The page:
The streets of Kashmir have always served as a constant reminder of Kashmir’s volatile, rebellious and conflicting nature. If Kashmiris have thronged them to welcome ‘guests’ disguised as emancipators, then the same streets have become a flash-point, seething with rage. Present times are no different.
What otherwise is being passed as an extension of the frizzled out events in north India is now taking strong roots in the Valley. The general response is obviously reactionary, marked with scare, impulsiveness and hyper-vigilance.
The commoner on the ground is reading a barking pattern behind these unabated events, happening in the run-up to a post-Diwali verdict on Article 35A. The modus operandi is that some people show up at residences, knock the victims unconscious, leave them with a chopped braid and restart a cycle of rage on the streets. That’s how it happens.
This systematic attack on women, who lately unnerved the South Block by regularly marching down the streets, is seen as an attempt to cut the bold rebel to size. But then, all the ground impressions might be passed as yet another form of brewing conspiracy theory shunted out by naysayers.
However, the question to ask here is, despite evolving an ultra efficient mechanism to tackle anti-establishment dissent with perfection over the years, why is the state, seemingly and apparently behaving like a sitting duck over the whole crisis?
When the authorities and their arm of legalities remain clueless about the raging pan-Kashmir phenomenon, it makes the people bearing the brunt of protracted conflict a little suspicious. Under this situation, detaining a rumour-monger is good, but what about the emboldened prowlers?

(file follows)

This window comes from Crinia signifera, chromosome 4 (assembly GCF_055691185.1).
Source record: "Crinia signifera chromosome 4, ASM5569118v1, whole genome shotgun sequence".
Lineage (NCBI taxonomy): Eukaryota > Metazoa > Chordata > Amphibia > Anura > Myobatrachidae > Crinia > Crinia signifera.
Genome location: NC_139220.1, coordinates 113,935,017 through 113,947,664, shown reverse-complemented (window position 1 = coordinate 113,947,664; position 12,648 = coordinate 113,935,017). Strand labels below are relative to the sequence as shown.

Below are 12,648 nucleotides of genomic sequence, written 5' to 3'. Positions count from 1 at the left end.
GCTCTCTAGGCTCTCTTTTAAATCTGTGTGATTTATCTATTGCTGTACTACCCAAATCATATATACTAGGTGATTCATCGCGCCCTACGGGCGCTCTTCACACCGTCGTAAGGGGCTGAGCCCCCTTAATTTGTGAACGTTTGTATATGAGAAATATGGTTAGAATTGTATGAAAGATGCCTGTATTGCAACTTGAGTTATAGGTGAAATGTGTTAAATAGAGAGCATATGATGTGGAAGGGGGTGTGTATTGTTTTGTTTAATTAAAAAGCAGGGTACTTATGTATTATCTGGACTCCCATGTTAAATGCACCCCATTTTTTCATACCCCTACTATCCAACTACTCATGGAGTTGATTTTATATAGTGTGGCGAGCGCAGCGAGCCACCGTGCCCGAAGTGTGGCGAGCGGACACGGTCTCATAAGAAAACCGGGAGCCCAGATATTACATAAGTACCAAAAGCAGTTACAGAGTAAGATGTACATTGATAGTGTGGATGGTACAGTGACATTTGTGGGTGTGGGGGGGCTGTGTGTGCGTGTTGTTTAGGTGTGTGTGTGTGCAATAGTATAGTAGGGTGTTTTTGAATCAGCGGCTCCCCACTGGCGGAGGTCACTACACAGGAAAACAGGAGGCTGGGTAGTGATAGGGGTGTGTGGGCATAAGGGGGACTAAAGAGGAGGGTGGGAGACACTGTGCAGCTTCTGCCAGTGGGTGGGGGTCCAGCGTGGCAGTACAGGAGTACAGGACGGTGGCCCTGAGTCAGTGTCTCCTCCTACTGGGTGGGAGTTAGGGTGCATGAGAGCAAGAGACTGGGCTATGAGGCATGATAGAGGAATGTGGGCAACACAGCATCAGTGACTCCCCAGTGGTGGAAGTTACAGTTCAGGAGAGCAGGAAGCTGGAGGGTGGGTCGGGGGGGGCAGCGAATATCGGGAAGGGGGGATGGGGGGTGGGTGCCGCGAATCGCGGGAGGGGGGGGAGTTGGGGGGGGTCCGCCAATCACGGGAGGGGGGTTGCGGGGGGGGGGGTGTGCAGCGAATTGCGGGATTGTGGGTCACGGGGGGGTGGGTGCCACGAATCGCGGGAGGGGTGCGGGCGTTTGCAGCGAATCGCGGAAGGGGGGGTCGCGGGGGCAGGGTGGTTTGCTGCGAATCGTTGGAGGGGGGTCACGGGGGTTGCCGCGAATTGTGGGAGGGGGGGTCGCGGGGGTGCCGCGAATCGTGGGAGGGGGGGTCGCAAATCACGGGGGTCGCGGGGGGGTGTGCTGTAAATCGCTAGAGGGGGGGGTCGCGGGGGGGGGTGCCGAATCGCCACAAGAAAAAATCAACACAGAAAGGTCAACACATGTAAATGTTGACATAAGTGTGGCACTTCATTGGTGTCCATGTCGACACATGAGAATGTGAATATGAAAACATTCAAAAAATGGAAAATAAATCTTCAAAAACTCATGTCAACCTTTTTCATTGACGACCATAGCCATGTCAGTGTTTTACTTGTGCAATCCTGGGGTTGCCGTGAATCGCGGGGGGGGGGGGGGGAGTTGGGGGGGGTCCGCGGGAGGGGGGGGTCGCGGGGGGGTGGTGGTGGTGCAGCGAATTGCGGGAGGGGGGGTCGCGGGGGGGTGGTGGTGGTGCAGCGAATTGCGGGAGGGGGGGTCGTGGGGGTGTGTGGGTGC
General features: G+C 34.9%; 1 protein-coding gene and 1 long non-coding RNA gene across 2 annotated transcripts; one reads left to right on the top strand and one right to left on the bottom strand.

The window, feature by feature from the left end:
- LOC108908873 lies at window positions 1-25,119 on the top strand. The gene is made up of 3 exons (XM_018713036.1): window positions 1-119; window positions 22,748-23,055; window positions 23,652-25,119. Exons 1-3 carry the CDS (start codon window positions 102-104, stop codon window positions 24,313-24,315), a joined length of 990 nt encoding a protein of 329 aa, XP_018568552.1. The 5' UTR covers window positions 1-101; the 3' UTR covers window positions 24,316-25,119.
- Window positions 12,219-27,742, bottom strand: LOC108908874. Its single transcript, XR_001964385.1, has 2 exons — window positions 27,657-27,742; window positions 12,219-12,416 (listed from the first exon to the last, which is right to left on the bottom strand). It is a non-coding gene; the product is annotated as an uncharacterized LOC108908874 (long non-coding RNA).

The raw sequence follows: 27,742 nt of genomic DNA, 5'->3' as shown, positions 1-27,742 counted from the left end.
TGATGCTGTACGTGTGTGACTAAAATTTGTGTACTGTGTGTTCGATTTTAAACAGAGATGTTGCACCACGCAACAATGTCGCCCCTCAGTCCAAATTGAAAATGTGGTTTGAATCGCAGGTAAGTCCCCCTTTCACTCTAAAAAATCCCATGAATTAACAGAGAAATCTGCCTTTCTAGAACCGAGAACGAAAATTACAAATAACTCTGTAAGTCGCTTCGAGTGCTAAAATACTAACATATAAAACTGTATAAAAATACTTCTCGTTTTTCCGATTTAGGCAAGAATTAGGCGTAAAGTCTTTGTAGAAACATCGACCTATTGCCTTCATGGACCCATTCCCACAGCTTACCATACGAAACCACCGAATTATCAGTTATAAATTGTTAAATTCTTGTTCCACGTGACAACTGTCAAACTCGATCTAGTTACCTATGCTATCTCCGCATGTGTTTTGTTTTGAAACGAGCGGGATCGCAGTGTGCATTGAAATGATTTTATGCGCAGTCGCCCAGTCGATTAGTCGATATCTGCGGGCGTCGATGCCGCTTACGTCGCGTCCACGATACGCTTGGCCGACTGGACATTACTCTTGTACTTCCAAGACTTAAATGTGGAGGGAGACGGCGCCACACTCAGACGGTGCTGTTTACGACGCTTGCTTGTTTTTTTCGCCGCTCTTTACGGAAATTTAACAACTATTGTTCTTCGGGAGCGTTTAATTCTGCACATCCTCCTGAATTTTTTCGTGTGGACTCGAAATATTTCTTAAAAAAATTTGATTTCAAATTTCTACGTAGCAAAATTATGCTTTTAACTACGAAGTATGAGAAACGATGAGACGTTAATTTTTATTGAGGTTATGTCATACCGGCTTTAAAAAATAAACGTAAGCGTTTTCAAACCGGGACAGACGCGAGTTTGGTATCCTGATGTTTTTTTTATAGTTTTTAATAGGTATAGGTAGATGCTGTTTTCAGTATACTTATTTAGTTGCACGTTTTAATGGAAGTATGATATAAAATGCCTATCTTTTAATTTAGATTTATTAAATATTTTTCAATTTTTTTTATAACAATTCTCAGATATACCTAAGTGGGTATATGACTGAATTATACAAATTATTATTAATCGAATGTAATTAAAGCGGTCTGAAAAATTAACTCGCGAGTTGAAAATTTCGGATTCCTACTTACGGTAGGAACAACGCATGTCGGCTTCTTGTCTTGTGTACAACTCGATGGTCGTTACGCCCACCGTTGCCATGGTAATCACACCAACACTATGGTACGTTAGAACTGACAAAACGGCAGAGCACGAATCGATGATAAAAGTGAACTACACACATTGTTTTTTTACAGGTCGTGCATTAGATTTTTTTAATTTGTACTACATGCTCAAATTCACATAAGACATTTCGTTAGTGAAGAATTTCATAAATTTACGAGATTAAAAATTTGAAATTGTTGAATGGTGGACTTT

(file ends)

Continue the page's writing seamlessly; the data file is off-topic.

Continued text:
Reports after reports of fresh incidents are coming by the hour, and till these queries are not answered, dismissing it as mass hysteria and subsequently sweeping it under the rug might not help.
And where only a serious and credible investigation—if any—will reveal the motive behind this systematic crime, adopting a mob approach on the streets is no solution. Manning the streets like vigilantes, to an extent of creating a shadow of suspicion out of every moving soul isn’t going to end this mess.
It’s like terrorising the terrorised. Vigilance is the need of the hour, but not at the cost of pestering people.
Already some of our impulsive actions have created an ugly spate of upshots. A five-year-old boy, Sifti Hyder from Pulwama, is battling for his life after being hit by a stone. This street harrying is troubling and escalating.
Even being lunatics and lovers in these times has become a bane. All this calls for a collective rethink. The tag of being a politically-mature population demands wisdom to see beyond the obvious.
Braid-chopping might be another form of the great game, many of which this land has seen and endured, but we must restrain ourselves from creating a situation where we blur the line between an arsonist and a fireman.